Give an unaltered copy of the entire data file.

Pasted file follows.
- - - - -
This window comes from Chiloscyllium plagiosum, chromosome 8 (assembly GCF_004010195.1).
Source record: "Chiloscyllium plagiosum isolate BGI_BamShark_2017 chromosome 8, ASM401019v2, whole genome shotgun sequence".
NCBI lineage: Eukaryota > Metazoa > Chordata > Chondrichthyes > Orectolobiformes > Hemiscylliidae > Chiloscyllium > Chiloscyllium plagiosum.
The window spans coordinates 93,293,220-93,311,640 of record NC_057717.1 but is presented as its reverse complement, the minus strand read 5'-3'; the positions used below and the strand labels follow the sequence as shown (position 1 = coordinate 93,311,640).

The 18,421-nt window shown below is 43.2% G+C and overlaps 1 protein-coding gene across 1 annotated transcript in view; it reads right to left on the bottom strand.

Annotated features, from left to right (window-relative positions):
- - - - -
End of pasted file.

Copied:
This window comes from Chiloscyllium plagiosum, chromosome 8 (assembly GCF_004010195.1).
Source record: "Chiloscyllium plagiosum isolate BGI_BamShark_2017 chromosome 8, ASM401019v2, whole genome shotgun sequence".
NCBI lineage: Eukaryota > Metazoa > Chordata > Chondrichthyes > Orectolobiformes > Hemiscylliidae > Chiloscyllium > Chiloscyllium plagiosum.
The window spans coordinates 93,293,220-93,311,640 of record NC_057717.1 but is presented as its reverse complement, the minus strand read 5'-3'; the positions used below and the strand labels follow the sequence as shown (position 1 = coordinate 93,311,640).

The 18,421-nt window shown below is 43.2% G+C and overlaps 1 protein-coding gene across 1 annotated transcript in view; it reads right to left on the bottom strand.

Annotated features, from left to right (window-relative positions):